Toni was introduced by the gorgeous and zany Cameron Diaz who, after witnessing the roof-raising introduction of Simon Baker by Keith and Nicole, said to the audience: "After that, I looked at Toni and she looked at me, and I said, 'We are so f#*ked!' " The crowd went wild with laughter.
But as spectacular as the black tie gala was, by far the greatest highlight of our trip was seeing Dr. William S. Bate, whose cancer diagnosis helped save my life back in 1991. After a missed diagnosis by another doctor in San Diego, I was examined by Dr. Bate, whose biopsy confirmed what he suspected simply by looking at the swollen mass on my jaw: a malignant tumor was eating its way into the bone. Not having health insurance, we were forced to fly to Australia for medical help, where a team of surgeons excised the tumor, by that time the size of an orange. We had to pay for the operation, but $17,000 was a lot less than the $200,000 required in San Diego. I was given 18 months to live. It will soon be twenty years!

James Houston Turner and Wendy Turner

So imagine Dr. Bate's surprise when I walked into his office to say thanks. He and I had not seen each other since 1991 and he did not even know that I was alive. He asked where I had gone for my treatment and I told him. He said, "There are few places in the world better than Adelaide, Australia, for what you had done. They did a magnificent job."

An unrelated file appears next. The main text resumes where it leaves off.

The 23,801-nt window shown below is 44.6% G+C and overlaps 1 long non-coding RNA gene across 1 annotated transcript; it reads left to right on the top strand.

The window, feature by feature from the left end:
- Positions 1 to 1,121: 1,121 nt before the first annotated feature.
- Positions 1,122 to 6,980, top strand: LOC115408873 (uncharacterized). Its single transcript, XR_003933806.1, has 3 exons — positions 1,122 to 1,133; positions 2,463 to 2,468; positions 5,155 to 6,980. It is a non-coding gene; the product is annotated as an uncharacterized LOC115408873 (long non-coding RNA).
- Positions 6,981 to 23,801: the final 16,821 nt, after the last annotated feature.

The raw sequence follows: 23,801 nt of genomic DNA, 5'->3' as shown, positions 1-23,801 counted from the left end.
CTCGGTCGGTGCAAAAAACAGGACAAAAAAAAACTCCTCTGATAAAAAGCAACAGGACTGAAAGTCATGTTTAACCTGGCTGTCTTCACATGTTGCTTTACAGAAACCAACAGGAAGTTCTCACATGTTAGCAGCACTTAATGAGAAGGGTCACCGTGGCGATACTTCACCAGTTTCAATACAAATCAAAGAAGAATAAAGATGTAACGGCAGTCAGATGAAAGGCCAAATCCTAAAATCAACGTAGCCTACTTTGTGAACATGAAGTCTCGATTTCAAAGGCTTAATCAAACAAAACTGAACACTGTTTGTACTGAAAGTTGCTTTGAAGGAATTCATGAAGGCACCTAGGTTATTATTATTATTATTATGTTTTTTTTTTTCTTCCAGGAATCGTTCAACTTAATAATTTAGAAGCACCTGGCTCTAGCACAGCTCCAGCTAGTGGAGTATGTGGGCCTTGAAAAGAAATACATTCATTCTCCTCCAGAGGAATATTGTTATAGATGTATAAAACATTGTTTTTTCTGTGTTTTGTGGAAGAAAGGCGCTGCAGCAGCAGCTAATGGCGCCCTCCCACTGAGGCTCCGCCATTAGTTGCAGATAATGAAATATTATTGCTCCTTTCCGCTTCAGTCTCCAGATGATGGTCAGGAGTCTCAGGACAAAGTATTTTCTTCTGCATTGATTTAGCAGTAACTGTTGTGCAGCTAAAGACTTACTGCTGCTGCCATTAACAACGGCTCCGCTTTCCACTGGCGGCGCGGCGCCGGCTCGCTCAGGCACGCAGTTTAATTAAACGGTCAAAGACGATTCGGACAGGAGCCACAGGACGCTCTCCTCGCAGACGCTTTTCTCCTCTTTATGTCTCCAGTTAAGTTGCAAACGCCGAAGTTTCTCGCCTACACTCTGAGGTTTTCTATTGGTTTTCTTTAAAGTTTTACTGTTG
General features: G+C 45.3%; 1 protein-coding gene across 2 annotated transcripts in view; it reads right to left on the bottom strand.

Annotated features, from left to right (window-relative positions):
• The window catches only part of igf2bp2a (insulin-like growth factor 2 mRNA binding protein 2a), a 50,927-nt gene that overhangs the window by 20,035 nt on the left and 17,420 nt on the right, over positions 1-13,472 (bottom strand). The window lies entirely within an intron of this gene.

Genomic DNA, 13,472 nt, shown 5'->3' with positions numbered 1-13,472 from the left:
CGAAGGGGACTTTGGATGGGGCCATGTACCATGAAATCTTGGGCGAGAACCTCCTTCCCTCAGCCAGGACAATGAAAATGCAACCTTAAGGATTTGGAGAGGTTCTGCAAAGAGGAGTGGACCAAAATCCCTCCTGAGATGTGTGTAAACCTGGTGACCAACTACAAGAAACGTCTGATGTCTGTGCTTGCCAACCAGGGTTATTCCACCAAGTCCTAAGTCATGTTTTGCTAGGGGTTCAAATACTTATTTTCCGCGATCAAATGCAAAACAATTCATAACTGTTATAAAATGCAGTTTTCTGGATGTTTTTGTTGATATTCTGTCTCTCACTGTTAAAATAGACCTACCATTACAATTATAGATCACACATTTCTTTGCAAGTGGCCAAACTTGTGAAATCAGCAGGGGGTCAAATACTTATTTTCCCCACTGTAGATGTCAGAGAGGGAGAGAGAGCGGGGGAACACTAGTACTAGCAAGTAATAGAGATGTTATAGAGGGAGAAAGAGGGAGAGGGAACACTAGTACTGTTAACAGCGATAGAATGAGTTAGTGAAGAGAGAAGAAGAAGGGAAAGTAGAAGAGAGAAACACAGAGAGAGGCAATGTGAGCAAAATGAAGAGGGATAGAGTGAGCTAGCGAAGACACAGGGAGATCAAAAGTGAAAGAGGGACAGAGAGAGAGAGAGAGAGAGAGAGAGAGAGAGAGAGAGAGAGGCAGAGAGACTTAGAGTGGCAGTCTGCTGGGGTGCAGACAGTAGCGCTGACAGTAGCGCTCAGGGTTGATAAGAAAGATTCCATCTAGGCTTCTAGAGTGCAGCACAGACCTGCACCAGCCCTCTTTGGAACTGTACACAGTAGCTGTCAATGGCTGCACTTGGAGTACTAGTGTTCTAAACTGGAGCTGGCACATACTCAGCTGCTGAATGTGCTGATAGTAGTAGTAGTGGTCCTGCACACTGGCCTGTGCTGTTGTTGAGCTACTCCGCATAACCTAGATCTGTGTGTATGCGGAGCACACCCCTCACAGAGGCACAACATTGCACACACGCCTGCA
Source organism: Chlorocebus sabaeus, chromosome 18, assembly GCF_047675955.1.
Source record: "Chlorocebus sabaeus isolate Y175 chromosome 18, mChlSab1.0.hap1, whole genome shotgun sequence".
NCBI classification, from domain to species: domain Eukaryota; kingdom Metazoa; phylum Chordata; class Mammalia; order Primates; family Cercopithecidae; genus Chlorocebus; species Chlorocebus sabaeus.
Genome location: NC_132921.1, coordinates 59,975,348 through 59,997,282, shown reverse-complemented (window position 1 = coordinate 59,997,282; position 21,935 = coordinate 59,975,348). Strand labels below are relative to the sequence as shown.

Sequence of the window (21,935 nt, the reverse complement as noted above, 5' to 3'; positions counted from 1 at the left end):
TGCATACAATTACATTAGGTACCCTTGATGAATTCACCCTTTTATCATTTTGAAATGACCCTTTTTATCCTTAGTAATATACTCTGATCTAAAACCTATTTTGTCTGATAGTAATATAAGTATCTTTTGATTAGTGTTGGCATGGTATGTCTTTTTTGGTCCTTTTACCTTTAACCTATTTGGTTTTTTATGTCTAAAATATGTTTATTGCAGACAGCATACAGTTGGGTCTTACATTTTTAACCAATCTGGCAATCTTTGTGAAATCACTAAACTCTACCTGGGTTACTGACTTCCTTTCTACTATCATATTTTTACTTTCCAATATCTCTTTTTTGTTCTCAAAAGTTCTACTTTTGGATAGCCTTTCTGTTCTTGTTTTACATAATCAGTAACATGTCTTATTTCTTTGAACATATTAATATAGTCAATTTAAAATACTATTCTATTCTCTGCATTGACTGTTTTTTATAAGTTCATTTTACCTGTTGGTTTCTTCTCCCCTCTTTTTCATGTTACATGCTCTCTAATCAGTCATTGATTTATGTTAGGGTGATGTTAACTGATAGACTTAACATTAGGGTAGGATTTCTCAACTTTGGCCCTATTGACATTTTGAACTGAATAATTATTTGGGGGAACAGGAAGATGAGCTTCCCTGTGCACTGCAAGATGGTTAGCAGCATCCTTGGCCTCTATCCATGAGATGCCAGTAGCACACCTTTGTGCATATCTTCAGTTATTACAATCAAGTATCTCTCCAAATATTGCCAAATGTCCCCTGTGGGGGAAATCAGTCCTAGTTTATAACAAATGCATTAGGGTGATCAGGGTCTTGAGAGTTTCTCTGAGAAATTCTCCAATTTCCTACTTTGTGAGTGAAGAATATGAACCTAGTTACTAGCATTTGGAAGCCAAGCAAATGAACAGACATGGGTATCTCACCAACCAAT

We shook hands and a beaming Dr. Bate said I had made his day. I told him he had made my life.
Thanks to Dr. William S. Bate, Dr. Dan Hains, Dr. James Katsaros, Dr. Peter O'Brien, and Dr. Liz Coates, James Houston Turner continues to write thrillers from his home in Adelaide, South Australia. You may visit him at

Wednesday, July 14, 2010

There is no God, says the Bible.

"There is no God," says the Bible. It's right there, plain and simple, for everyone to see. Psalm 14:1. Think I'm kidding? Check it out for yourself. Don't worry about which version of the Bible you're using; they all say pretty much the same thing.

There is no God.

Oh, yeah, I forgot about the first part of that verse. You see, in its entirety Psalm 14:1 says, "The fool has said in his heart, 'There is no God'."

The point of this has to do with what I call "hijacking" of religious texts to prove a point. I did it just now. I lifted a phrase out of context and made a misleading statement to illustrate my point.

Hijacking is nothing new, and it usually has much more serious consequences. For centuries, men have been hijacking verses to keep women quiet and exert control over every aspect of their lives (naturally, while ignoring those verses that praise their multi-task skills, initiative, and leadership abilities). Still other verses have been hijacked to prevent people from drinking alcohol, to justify slavery, conduct inquisitions, shun outsiders, and declare "holy wars" (what an oxymoron that is!).